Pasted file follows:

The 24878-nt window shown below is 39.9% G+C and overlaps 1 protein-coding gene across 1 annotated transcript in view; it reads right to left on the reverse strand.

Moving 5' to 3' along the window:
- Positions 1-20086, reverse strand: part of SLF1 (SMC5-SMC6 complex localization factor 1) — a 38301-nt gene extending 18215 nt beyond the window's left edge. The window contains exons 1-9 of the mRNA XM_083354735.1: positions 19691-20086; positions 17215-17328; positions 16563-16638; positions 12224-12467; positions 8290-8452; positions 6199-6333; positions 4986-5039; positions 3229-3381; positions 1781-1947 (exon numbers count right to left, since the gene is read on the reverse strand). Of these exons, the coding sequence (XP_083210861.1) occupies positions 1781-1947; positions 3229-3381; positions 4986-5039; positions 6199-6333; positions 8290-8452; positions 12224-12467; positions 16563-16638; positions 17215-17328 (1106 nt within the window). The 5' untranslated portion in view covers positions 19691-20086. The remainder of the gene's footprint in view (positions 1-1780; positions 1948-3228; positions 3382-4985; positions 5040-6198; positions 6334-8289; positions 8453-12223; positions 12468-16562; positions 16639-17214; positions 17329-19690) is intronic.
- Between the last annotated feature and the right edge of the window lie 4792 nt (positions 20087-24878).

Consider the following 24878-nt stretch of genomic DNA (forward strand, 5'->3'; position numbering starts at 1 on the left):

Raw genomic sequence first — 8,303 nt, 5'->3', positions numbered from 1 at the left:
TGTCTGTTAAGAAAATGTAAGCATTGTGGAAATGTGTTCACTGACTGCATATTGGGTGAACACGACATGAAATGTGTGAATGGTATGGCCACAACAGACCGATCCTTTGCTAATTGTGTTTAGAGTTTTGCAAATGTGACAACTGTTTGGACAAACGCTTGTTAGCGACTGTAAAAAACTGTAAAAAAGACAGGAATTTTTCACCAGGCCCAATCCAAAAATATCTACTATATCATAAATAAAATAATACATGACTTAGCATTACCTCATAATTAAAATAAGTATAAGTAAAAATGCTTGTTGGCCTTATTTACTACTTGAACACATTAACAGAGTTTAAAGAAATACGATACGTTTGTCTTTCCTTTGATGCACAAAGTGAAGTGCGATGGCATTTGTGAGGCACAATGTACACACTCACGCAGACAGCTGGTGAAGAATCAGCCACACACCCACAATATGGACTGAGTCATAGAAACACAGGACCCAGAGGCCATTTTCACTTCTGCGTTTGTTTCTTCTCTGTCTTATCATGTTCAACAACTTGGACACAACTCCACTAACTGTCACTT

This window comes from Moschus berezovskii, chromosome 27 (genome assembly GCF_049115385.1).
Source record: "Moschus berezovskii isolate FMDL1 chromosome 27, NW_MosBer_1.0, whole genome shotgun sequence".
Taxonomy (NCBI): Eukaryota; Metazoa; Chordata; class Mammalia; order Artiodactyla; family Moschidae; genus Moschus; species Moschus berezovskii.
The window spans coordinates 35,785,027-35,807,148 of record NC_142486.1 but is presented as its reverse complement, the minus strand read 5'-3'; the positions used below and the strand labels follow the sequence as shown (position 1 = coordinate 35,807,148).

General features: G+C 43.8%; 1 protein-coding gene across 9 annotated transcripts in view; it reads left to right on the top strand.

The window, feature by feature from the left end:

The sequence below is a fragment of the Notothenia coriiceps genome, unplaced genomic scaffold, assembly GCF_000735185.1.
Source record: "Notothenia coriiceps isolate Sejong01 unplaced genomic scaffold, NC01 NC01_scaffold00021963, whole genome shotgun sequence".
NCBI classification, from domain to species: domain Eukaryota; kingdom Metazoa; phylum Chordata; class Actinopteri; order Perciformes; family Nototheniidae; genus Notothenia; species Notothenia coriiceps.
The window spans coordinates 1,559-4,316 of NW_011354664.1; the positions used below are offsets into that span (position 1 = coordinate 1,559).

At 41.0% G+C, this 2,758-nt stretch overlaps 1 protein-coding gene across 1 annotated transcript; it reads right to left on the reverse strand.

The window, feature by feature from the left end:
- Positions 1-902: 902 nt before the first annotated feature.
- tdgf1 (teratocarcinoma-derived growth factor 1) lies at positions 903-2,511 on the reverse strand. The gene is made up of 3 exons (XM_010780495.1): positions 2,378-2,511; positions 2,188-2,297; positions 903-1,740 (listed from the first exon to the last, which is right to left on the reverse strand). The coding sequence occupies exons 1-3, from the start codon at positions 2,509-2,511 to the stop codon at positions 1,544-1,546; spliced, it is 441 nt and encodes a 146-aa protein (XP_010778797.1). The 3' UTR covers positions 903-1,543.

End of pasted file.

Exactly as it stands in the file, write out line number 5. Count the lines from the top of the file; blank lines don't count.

Consider the following 24878-nt stretch of genomic DNA (forward strand, 5'->3'; position numbering starts at 1 on the left):